[WATCH] Nationalist Party leader questions whether surplus is really benefiting the people

Adrian Delia was interviewed on Radio 101, where he discussed the budgetary surplus, the screening of candidates for important posts, the Good Samaritan’s Act and the educational system

Staff Reporter
1 October 2017, 10:56am
Nationalist Party leader Adrian Delia
Nationalist Party leader Adrian Delia
Nationalist Party leader Adrian Delia, this morning questioned whether people were really benefitting from the budgetary surplus while insisting on the need to identify “where the surplus which the government speaks of, is coming from”.

Speaking during an interview on Radio 101, the PN leader said that, ahead of the upcoming 2018 budget, it was important to discern where the surplus was coming from, and whether it was translating into any tangible gains to the people.

Delia said that while a surplus is generally a good thing, it was unclear whether the surplus was due to an expanding economy, or whether it was the result of less government spending on capital projects, or more taxes. “A surplus simply means the government is earning more money than it is spending”, Delia said, “the Opposition wants to know what constitutes such a surplus”. He asked whether people were truly living a better life because of the surplus, and how the surplus was helping those who couldn’t afford to rent a place to stay, because of inflated property prices.

Asked about the government’s proposal to pass legislation making it obligatory that candidates for important positions undergo a screening process before being appointed, Delia said that the opposition was in favour of this. He asked, however, why this wasn’t started sooner, and whether the screening process would be undertaken again once that particular person was eligible for re-appointment.  He also emphasized that it was not enough for there to be legislation – it was essential to ensure that scrutinisation is applied effectively.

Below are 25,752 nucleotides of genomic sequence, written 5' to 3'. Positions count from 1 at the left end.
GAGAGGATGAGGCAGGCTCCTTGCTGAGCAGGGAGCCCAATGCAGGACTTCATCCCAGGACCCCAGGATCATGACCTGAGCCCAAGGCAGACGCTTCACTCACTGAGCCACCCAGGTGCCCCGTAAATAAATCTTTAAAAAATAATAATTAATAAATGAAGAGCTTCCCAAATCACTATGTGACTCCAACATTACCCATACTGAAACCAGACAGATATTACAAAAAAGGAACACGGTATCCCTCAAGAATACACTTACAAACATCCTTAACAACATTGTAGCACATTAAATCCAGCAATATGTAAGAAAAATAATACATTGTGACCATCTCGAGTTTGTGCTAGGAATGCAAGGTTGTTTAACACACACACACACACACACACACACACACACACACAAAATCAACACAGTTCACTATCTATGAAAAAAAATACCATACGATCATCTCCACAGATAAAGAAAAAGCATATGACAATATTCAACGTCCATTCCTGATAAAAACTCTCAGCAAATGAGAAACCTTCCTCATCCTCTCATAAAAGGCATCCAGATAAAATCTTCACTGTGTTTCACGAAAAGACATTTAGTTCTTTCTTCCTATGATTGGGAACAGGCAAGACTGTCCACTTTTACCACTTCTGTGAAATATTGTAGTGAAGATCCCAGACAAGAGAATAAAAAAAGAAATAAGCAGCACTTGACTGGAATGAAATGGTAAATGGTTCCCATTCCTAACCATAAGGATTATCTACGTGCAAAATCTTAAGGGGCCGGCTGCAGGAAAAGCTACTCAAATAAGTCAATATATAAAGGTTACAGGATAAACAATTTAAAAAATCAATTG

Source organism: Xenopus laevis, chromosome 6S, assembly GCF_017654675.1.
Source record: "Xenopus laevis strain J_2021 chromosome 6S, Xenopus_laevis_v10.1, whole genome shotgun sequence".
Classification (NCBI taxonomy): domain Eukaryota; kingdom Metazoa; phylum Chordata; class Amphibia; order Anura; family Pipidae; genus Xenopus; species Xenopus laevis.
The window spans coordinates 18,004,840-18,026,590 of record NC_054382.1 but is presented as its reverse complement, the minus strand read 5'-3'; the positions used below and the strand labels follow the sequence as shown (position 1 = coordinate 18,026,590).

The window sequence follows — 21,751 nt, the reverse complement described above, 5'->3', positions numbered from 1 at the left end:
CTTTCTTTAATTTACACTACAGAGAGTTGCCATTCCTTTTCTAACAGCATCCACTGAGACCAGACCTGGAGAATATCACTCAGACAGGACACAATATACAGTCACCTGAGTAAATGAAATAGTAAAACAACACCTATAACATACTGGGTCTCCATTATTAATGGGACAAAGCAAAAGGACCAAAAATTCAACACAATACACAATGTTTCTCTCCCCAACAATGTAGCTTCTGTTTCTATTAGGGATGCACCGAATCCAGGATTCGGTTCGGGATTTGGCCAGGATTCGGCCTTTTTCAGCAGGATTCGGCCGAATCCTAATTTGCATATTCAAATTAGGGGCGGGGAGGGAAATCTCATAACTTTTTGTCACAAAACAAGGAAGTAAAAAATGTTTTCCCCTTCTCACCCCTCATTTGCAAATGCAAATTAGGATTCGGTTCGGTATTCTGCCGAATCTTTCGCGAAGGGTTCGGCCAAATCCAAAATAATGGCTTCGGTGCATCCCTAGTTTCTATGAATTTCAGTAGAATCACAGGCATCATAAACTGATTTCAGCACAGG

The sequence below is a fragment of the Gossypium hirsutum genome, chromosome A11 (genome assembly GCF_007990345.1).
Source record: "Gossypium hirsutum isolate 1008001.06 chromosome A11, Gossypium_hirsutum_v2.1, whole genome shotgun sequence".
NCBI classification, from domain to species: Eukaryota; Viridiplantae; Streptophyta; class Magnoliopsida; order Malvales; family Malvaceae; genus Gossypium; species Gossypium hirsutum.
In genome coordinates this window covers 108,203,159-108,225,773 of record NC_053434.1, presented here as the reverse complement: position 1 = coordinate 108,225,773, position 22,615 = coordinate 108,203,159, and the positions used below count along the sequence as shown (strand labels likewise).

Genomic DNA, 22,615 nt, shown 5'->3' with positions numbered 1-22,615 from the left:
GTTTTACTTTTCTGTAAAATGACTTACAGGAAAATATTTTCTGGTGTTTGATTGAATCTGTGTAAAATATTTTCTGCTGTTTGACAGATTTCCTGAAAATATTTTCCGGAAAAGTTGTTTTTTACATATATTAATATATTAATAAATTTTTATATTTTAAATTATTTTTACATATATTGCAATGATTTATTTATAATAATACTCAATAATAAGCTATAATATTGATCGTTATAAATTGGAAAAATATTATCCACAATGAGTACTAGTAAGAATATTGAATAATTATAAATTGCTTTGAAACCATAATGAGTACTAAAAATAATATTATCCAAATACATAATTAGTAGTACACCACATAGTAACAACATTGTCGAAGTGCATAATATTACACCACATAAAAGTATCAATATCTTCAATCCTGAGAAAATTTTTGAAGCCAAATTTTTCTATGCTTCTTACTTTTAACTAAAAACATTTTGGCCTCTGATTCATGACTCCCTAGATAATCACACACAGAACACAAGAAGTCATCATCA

Delia also spoke about the PN’s proposal for a Good Samaritan’s Act. Delia said that “currently, the law in Malta does not protect you in a situation where you try to help someone who has had an accident, but end up unintentionally causing harm”. He said that the Act would provide protection to first aiders, and would allow people to assist those in need of medical help without the fear of doing more harm than good and ending up in trouble.

Asked whether he had a message to students starting their new scholastic year next week, Delia said that he wanted Malta to move towards an educational system which was able to recognize students’ strengths and help them advance in this regard. He said he believed in a system which would actively spot students’ talents, and accordingly assist them in progressing and flourishing in the areas they were best at. “This will create a more just educational system”, Delia said.

Labour Party reaction

In a reaction the Labour Party accused Delia of being negative and ignoring positive changes taking place in Malta.

It denied that only a small section of society was reaping the benefit of the surplus, and listed various areas where the surplus was being used, which included measures to reduce poverty, the rise in government pensions and minimum wage, free medicines for chronically ill patients, the ‘first time buyers’ scheme, and in new schools, sports facilities and infrastructural projects.